Shopify has its own payment gateway that you can choose to use or there’s WorldPay and SagePay – there’s a multitude of different payment gateways that you can use. We recommend Paypal and Stripe if you’re looking for a really simple integration, they are the market leaders.


Choosing your developer

If this is not an area of your expertise you will be looking for somebody to build your online store for you. The first thing to think about is that web developers aren’t web designers, some do both, you need to check whether the person you’re employing has overlapping skills or not.

It’s useful to get an idea of the work they’ve done in the past, ask about the history of the sites they’ve built and details about why they built certain functionalities into them. Get them to give you a rundown of what’s behind their sites, the thought process and how they managed the project. If you’re using a third-party hosting solution like Woocommerce and you’re looking to host that platform yourself you want to make sure your developer has good security and hosting solutions for you, unless you’re looking to self-host.

Making sure you’ve got a good backup system and good security features are important; we’ve seen a rise in hacking attempts after the pandemic, so you need to make sure you have things in place to prevent something like this happening and if it did happen, you have a quick, effective way of getting it all back up and running.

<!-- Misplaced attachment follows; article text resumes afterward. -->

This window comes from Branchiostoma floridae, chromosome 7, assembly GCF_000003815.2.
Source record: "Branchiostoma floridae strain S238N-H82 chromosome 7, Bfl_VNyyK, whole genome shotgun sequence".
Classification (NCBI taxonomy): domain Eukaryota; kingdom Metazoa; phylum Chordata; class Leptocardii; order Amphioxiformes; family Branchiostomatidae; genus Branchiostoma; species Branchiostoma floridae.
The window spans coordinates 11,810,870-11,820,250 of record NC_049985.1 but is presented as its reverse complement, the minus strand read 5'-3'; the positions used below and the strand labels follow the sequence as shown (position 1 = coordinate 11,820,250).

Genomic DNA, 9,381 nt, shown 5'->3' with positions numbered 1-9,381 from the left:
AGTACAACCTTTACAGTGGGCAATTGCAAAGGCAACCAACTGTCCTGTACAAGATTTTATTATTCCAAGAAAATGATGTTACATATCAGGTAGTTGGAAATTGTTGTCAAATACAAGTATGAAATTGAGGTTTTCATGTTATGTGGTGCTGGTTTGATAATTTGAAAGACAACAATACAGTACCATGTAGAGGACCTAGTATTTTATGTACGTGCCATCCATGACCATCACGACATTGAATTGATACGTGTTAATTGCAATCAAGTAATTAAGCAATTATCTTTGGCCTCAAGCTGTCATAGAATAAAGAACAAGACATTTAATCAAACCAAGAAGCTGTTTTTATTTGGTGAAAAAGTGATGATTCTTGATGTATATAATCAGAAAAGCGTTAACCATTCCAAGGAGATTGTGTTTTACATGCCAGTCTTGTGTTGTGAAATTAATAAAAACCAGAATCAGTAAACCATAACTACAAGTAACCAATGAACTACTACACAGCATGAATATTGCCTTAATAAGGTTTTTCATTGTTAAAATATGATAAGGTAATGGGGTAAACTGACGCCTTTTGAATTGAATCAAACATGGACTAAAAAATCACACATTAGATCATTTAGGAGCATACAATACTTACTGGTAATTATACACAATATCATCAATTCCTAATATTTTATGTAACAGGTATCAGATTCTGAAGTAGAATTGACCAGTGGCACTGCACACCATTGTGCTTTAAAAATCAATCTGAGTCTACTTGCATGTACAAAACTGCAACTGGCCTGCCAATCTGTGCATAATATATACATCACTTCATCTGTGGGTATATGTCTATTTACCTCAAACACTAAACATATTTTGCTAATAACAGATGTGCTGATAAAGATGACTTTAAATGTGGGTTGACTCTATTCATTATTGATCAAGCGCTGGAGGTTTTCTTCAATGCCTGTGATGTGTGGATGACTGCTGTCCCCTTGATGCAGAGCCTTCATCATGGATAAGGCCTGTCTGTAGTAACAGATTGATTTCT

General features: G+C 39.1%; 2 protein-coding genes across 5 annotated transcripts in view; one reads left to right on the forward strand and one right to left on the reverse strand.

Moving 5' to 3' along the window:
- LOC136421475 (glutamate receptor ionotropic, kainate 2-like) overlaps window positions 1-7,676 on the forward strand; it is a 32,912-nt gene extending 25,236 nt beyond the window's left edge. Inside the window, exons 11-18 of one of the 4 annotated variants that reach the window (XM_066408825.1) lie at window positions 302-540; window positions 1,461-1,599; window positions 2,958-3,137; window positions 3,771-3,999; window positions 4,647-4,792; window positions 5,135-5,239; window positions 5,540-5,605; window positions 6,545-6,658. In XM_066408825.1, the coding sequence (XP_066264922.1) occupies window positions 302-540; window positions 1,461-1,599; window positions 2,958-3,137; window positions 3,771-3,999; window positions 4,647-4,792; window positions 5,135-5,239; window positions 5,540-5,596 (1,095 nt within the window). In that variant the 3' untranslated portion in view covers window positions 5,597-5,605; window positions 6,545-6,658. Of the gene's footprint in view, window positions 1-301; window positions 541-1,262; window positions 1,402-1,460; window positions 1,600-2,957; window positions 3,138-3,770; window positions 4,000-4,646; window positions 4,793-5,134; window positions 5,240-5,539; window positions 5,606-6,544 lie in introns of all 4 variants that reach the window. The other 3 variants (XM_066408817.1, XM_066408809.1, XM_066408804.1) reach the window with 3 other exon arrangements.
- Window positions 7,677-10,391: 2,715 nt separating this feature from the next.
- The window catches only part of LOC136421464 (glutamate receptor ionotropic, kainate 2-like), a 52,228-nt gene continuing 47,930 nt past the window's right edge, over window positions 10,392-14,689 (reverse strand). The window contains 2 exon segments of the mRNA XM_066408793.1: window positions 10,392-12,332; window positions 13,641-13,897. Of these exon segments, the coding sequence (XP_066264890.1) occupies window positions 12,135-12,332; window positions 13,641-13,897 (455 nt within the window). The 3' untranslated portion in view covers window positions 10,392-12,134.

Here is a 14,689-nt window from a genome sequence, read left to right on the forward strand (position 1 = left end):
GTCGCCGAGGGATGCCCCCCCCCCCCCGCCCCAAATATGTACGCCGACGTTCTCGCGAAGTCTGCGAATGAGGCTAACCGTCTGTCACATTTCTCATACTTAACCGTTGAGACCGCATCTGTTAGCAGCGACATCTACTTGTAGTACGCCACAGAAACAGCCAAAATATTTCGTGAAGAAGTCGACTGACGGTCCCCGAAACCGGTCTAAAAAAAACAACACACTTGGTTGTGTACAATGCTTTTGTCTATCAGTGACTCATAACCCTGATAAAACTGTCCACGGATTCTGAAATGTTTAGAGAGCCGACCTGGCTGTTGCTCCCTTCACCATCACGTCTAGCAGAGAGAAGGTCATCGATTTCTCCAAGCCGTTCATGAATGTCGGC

Whoever builds the site has to be willing to train you and your team on how to use it – you need to know how to process orders, reply to customers and amend things on the backend of the website. Understanding how your website works at a functionality perspective is really important – make sure your developer is really willing to do this.


IP (Intellectual Property Ownership)

Be really clear about who owns the Intellectual Property (IP) for your website – you don’t want to be committed to one developer for the rest of your website life.

You always want to have the flexibility to be able to move on to find different developers in the future. This can only be problematic if your original developer believes they own the IP of your website, so be very clear on this on the payments of your invoice and contract for the website build.


Features to include in your ecommerce store